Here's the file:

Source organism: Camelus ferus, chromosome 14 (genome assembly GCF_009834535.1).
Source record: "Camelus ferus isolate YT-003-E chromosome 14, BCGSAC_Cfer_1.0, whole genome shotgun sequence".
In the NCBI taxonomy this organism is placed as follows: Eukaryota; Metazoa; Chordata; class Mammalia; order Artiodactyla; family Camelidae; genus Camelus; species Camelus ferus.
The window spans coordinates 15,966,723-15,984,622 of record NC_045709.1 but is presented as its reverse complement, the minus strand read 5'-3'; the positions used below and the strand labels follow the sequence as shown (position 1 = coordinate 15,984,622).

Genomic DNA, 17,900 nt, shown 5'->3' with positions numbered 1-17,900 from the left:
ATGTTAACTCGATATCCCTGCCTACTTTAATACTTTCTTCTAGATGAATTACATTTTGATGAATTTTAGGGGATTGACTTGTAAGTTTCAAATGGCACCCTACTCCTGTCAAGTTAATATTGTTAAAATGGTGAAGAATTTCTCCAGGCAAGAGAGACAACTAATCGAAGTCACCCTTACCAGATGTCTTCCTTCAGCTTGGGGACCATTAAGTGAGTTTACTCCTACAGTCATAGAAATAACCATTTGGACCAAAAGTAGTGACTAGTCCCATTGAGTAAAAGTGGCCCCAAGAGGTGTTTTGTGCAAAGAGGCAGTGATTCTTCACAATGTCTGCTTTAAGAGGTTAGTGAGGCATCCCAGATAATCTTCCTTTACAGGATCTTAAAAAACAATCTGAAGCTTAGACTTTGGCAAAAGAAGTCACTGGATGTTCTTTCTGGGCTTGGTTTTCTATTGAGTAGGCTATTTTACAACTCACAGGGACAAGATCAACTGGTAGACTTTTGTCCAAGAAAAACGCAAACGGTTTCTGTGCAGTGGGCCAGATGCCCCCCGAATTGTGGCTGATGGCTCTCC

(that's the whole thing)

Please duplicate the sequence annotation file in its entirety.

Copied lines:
Source organism: Camelus ferus, chromosome 14 (genome assembly GCF_009834535.1).
Source record: "Camelus ferus isolate YT-003-E chromosome 14, BCGSAC_Cfer_1.0, whole genome shotgun sequence".
In the NCBI taxonomy this organism is placed as follows: Eukaryota; Metazoa; Chordata; class Mammalia; order Artiodactyla; family Camelidae; genus Camelus; species Camelus ferus.
The window spans coordinates 15,966,723-15,984,622 of record NC_045709.1 but is presented as its reverse complement, the minus strand read 5'-3'; the positions used below and the strand labels follow the sequence as shown (position 1 = coordinate 15,984,622).

Genomic DNA, 17,900 nt, shown 5'->3' with positions numbered 1-17,900 from the left:
ATGTTAACTCGATATCCCTGCCTACTTTAATACTTTCTTCTAGATGAATTACATTTTGATGAATTTTAGGGGATTGACTTGTAAGTTTCAAATGGCACCCTACTCCTGTCAAGTTAATATTGTTAAAATGGTGAAGAATTTCTCCAGGCAAGAGAGACAACTAATCGAAGTCACCCTTACCAGATGTCTTCCTTCAGCTTGGGGACCATTAAGTGAGTTTACTCCTACAGTCATAGAAATAACCATTTGGACCAAAAGTAGTGACTAGTCCCATTGAGTAAAAGTGGCCCCAAGAGGTGTTTTGTGCAAAGAGGCAGTGATTCTTCACAATGTCTGCTTTAAGAGGTTAGTGAGGCATCCCAGATAATCTTCCTTTACAGGATCTTAAAAAACAATCTGAAGCTTAGACTTTGGCAAAAGAAGTCACTGGATGTTCTTTCTGGGCTTGGTTTTCTATTGAGTAGGCTATTTTACAACTCACAGGGACAAGATCAACTGGTAGACTTTTGTCCAAGAAAAACGCAAACGGTTTCTGTGCAGTGGGCCAGATGCCCCCCGAATTGTGGCTGATGGCTCTCC